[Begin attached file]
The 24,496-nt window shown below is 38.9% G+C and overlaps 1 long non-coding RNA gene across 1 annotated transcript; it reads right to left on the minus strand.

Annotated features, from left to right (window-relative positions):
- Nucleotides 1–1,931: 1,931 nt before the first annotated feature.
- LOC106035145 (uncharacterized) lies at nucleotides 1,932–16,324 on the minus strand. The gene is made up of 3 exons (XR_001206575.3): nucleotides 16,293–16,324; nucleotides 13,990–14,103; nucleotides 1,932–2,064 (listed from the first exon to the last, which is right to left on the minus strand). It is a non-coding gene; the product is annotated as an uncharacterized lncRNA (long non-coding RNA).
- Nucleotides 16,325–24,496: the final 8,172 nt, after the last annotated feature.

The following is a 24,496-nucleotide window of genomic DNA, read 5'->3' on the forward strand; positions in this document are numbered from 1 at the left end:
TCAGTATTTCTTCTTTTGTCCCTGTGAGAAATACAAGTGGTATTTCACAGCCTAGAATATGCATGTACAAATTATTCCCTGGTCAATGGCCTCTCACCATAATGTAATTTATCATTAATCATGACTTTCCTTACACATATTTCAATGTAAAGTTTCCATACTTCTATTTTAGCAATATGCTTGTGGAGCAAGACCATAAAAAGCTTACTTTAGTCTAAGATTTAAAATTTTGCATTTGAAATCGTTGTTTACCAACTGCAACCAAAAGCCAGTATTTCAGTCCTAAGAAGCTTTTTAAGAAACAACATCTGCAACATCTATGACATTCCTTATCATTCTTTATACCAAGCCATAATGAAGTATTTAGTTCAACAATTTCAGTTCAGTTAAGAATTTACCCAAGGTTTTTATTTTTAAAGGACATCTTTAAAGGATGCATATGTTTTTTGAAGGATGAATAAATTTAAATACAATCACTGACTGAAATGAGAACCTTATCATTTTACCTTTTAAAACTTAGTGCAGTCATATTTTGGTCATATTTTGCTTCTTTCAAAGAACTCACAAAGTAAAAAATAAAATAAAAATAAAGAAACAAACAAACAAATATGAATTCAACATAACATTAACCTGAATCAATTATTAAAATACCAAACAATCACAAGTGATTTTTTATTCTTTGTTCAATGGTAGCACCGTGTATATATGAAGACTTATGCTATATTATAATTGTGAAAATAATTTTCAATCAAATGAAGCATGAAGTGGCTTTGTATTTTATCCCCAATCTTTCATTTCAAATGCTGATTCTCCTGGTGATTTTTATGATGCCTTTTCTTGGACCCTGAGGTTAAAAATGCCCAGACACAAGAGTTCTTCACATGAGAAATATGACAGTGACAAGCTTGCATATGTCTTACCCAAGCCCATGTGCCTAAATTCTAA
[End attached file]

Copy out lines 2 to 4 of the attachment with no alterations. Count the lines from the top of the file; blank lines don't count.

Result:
Annotated features, from left to right (window-relative positions):
- Nucleotides 1–1,931: 1,931 nt before the first annotated feature.
- LOC106035145 (uncharacterized) lies at nucleotides 1,932–16,324 on the minus strand. The gene is made up of 3 exons (XR_001206575.3): nucleotides 16,293–16,324; nucleotides 13,990–14,103; nucleotides 1,932–2,064 (listed from the first exon to the last, which is right to left on the minus strand). It is a non-coding gene; the product is annotated as an uncharacterized lncRNA (long non-coding RNA).